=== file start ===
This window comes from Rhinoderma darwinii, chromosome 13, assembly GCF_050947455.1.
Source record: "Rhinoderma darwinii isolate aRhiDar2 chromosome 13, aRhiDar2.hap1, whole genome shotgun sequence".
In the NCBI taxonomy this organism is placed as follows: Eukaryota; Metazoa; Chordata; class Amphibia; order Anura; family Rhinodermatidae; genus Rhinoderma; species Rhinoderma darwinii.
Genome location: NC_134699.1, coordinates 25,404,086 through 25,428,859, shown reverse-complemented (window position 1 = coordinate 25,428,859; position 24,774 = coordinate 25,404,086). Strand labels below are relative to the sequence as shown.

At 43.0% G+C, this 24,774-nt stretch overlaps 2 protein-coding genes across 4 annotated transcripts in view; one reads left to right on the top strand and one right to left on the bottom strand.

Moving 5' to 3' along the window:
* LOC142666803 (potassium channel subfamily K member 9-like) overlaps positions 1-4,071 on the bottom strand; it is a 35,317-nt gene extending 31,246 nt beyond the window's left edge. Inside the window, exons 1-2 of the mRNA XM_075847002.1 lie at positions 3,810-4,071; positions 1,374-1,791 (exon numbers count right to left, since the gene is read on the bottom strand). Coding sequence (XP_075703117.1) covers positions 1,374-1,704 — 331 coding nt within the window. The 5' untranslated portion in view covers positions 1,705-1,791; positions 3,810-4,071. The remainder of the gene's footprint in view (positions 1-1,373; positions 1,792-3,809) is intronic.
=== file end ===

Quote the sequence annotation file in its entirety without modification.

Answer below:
This window comes from Rhinoderma darwinii, chromosome 13, assembly GCF_050947455.1.
Source record: "Rhinoderma darwinii isolate aRhiDar2 chromosome 13, aRhiDar2.hap1, whole genome shotgun sequence".
In the NCBI taxonomy this organism is placed as follows: Eukaryota; Metazoa; Chordata; class Amphibia; order Anura; family Rhinodermatidae; genus Rhinoderma; species Rhinoderma darwinii.
Genome location: NC_134699.1, coordinates 25,404,086 through 25,428,859, shown reverse-complemented (window position 1 = coordinate 25,428,859; position 24,774 = coordinate 25,404,086). Strand labels below are relative to the sequence as shown.

At 43.0% G+C, this 24,774-nt stretch overlaps 2 protein-coding genes across 4 annotated transcripts in view; one reads left to right on the top strand and one right to left on the bottom strand.

Moving 5' to 3' along the window:
* LOC142666803 (potassium channel subfamily K member 9-like) overlaps positions 1-4,071 on the bottom strand; it is a 35,317-nt gene extending 31,246 nt beyond the window's left edge. Inside the window, exons 1-2 of the mRNA XM_075847002.1 lie at positions 3,810-4,071; positions 1,374-1,791 (exon numbers count right to left, since the gene is read on the bottom strand). Coding sequence (XP_075703117.1) covers positions 1,374-1,704 — 331 coding nt within the window. The 5' untranslated portion in view covers positions 1,705-1,791; positions 3,810-4,071. The remainder of the gene's footprint in view (positions 1-1,373; positions 1,792-3,809) is intronic.